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Mathematical physics or Math/physics double major?

  1. Mar 2, 2013 #1

    I am a highschool student and my fields of interest are physics and mathematics. I've been advised to apply for the mathematical physics undergraduate program but I don't want to rush so that I won't have to regret my decision afterwards. I have a few questions about the paths I can take later after the Bachelor's degree.

    From what I have understood while researching, I will be able to enroll into graduate studies either into physics or mathematics later. But does this mean that I won't be able to begin a career as an experimental physicist if I wish to? (Because mathematical physics is more heavily focused on theory). Also will I be disadvantaged compared to other applicants when applying for either maths or physics graduate studies because ( I guess) they will have completed more maths or physics courses if they chose only maths or physics for their undergraduate studies?

    I want to keep all the doors related to maths and physics (I mean the careers) open for me. So I was thinking of double majoring in maths and physics instead. But i don't know which one will be better. Please help me; I don't want to regret afterwards.
  2. jcsd
  3. Mar 3, 2013 #2
    Well you don't necessarily have to pick now. To truly make a wise decision you will have to goto college and then decide. Plus you can still go into grad school for experimental physics with your BA in mathematical physics. Just get an idea of which you want to do your first two years. Then go for your BA in whichever you want or both.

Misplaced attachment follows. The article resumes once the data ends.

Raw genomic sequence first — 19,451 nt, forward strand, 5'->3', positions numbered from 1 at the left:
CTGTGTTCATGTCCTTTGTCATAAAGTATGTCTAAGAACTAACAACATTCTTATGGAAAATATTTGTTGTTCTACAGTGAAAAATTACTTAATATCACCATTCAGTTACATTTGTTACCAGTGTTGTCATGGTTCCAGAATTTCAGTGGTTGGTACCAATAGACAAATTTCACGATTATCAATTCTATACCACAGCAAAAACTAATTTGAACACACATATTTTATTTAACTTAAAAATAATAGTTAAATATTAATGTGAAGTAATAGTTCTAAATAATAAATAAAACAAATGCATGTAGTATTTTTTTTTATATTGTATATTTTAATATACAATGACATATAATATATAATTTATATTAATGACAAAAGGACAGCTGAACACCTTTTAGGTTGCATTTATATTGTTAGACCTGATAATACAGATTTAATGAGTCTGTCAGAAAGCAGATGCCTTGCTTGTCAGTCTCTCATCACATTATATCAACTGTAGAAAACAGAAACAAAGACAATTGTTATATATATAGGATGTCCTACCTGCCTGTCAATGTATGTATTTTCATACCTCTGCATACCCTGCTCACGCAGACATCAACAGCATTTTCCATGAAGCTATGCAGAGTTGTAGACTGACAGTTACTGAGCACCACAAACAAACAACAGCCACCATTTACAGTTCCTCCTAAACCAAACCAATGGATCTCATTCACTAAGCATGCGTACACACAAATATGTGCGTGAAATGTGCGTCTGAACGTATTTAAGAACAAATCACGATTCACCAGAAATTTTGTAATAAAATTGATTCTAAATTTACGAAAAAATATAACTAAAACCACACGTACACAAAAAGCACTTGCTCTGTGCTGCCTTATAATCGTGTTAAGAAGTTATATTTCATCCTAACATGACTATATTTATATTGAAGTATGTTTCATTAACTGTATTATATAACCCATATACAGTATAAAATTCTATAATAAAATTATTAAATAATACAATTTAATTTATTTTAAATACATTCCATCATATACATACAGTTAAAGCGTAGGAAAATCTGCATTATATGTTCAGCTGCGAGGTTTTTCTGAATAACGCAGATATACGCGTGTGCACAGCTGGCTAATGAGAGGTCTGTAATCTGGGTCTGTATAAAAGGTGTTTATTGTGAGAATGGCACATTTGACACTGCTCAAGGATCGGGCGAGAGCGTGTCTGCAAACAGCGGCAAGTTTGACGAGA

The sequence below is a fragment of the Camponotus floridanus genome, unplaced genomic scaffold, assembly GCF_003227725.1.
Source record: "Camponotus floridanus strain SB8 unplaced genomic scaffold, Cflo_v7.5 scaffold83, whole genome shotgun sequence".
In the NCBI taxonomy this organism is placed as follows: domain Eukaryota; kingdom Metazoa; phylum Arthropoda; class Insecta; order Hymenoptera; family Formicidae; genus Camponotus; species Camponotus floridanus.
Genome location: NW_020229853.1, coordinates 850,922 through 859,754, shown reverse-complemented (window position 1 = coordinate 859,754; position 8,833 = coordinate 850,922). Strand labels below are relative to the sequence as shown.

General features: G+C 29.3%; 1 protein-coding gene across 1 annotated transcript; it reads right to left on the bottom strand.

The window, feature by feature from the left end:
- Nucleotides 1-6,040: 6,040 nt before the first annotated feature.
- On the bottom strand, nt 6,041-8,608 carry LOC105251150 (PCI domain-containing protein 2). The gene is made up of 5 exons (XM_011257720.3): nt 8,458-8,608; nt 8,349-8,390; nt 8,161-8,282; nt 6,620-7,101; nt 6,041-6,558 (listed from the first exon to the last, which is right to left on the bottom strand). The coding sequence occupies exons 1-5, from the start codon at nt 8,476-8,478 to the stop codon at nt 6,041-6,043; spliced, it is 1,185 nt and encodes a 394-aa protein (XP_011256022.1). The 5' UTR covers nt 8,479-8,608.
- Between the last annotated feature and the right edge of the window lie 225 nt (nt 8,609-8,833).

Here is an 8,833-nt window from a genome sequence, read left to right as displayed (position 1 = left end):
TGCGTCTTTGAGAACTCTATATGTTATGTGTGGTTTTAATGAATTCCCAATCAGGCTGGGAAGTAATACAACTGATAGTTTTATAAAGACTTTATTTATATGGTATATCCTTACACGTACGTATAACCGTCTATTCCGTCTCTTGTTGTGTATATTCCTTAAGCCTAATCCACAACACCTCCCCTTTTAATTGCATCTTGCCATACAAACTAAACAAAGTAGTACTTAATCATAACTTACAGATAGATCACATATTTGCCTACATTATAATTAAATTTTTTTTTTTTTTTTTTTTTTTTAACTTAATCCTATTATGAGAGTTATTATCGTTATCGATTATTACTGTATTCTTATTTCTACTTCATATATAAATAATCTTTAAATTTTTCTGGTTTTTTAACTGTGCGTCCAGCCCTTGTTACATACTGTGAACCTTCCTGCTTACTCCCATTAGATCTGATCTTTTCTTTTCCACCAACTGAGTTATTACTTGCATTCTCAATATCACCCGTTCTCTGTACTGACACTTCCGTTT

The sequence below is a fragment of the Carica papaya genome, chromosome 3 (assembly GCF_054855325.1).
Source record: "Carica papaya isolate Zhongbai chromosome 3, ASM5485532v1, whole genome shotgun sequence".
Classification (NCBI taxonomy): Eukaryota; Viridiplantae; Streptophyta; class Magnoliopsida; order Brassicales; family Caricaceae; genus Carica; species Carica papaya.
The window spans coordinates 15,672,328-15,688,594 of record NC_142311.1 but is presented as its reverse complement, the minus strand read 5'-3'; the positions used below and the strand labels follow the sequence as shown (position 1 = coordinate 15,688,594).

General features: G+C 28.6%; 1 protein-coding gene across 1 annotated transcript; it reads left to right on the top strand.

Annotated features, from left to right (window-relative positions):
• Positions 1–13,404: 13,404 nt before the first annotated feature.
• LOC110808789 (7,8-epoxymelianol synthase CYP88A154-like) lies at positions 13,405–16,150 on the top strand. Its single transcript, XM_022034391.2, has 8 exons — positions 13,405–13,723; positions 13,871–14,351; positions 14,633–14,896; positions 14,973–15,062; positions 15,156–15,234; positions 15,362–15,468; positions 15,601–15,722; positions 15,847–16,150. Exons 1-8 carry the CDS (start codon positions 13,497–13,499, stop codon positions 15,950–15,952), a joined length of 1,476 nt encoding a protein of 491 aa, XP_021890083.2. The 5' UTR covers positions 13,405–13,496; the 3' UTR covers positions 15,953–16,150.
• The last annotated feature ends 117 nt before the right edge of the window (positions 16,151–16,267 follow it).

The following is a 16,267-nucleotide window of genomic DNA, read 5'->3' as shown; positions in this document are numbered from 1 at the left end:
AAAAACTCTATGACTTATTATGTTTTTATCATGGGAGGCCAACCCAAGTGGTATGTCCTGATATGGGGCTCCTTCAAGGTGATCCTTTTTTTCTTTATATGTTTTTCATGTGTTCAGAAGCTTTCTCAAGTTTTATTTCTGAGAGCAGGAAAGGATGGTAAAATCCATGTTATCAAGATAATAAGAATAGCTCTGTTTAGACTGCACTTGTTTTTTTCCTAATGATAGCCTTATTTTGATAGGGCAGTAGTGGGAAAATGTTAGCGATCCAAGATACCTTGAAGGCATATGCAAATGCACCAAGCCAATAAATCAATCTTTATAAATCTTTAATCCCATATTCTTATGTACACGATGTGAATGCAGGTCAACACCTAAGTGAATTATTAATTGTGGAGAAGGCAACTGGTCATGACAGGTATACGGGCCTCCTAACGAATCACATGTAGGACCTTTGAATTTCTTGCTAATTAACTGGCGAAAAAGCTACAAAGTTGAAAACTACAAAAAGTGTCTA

4. Mar 3, 2013 #3
    Thanks. I have a better idea of it now. But with a Bachelor's degree in mathematical physics, can I still move on to a pure mathematics graduate program? Or would it be better to double major? (Because as I said I want to have all doors open for later.)
  5. Mar 4, 2013 #4
    I'm pretty sure you can. I think its more about your abilities, with a degree in mathematical physics you really shouldn't have any problems getting into a school for pure math or expiremental physics. Getting a BA in both would just be a large cost for not that much of a gain. Although, if you want two BAs then go for it, but a single degree will not really harm your chances for grad school.
  6. Mar 4, 2013 #5
    Okay thank you very much for your advice. Maybe I am over-thinking too much about these things. I'll just take a dive for the mathematical physics program then and later I'll make up my mind for the graduate studies I want to pursue.
  7. Mar 4, 2013 #6
    No it's always good to plan for your future, but as long as you do something with math or physics your options for grad school will stay open. Good luck.
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